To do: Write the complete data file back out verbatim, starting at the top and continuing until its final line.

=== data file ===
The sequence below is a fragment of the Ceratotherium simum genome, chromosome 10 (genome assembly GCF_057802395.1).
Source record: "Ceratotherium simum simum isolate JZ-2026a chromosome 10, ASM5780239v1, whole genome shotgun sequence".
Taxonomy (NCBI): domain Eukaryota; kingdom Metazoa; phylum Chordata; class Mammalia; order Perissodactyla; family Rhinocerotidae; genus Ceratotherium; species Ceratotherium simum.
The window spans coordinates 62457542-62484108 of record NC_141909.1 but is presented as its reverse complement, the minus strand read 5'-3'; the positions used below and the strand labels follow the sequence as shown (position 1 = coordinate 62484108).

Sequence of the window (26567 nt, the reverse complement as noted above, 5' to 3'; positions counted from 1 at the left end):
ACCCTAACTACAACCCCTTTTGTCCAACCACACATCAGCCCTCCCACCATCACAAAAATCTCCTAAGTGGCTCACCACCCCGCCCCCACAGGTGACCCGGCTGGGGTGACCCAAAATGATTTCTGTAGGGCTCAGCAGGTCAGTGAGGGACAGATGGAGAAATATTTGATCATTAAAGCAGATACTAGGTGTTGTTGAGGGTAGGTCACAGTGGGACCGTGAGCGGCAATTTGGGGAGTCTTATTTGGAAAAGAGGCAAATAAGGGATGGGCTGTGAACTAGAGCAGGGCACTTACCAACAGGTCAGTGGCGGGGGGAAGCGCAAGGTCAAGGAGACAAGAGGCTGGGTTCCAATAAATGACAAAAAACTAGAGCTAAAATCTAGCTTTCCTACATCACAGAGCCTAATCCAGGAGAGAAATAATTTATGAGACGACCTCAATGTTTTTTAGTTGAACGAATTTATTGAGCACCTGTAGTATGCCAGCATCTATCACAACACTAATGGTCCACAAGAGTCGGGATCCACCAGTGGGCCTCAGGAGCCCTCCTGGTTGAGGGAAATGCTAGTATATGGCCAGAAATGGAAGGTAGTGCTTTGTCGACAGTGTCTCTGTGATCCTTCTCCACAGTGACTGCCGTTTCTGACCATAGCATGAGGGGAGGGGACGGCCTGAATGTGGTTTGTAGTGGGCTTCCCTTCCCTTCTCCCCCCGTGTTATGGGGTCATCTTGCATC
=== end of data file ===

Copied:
The sequence below is a fragment of the Ceratotherium simum genome, chromosome 10 (genome assembly GCF_057802395.1).
Source record: "Ceratotherium simum simum isolate JZ-2026a chromosome 10, ASM5780239v1, whole genome shotgun sequence".
Taxonomy (NCBI): domain Eukaryota; kingdom Metazoa; phylum Chordata; class Mammalia; order Perissodactyla; family Rhinocerotidae; genus Ceratotherium; species Ceratotherium simum.
The window spans coordinates 62457542-62484108 of record NC_141909.1 but is presented as its reverse complement, the minus strand read 5'-3'; the positions used below and the strand labels follow the sequence as shown (position 1 = coordinate 62484108).

Sequence of the window (26567 nt, the reverse complement as noted above, 5' to 3'; positions counted from 1 at the left end):
ACCCTAACTACAACCCCTTTTGTCCAACCACACATCAGCCCTCCCACCATCACAAAAATCTCCTAAGTGGCTCACCACCCCGCCCCCACAGGTGACCCGGCTGGGGTGACCCAAAATGATTTCTGTAGGGCTCAGCAGGTCAGTGAGGGACAGATGGAGAAATATTTGATCATTAAAGCAGATACTAGGTGTTGTTGAGGGTAGGTCACAGTGGGACCGTGAGCGGCAATTTGGGGAGTCTTATTTGGAAAAGAGGCAAATAAGGGATGGGCTGTGAACTAGAGCAGGGCACTTACCAACAGGTCAGTGGCGGGGGGAAGCGCAAGGTCAAGGAGACAAGAGGCTGGGTTCCAATAAATGACAAAAAACTAGAGCTAAAATCTAGCTTTCCTACATCACAGAGCCTAATCCAGGAGAGAAATAATTTATGAGACGACCTCAATGTTTTTTAGTTGAACGAATTTATTGAGCACCTGTAGTATGCCAGCATCTATCACAACACTAATGGTCCACAAGAGTCGGGATCCACCAGTGGGCCTCAGGAGCCCTCCTGGTTGAGGGAAATGCTAGTATATGGCCAGAAATGGAAGGTAGTGCTTTGTCGACAGTGTCTCTGTGATCCTTCTCCACAGTGACTGCCGTTTCTGACCATAGCATGAGGGGAGGGGACGGCCTGAATGTGGTTTGTAGTGGGCTTCCCTTCCCTTCTCCCCCCGTGTTATGGGGTCATCTTGCATC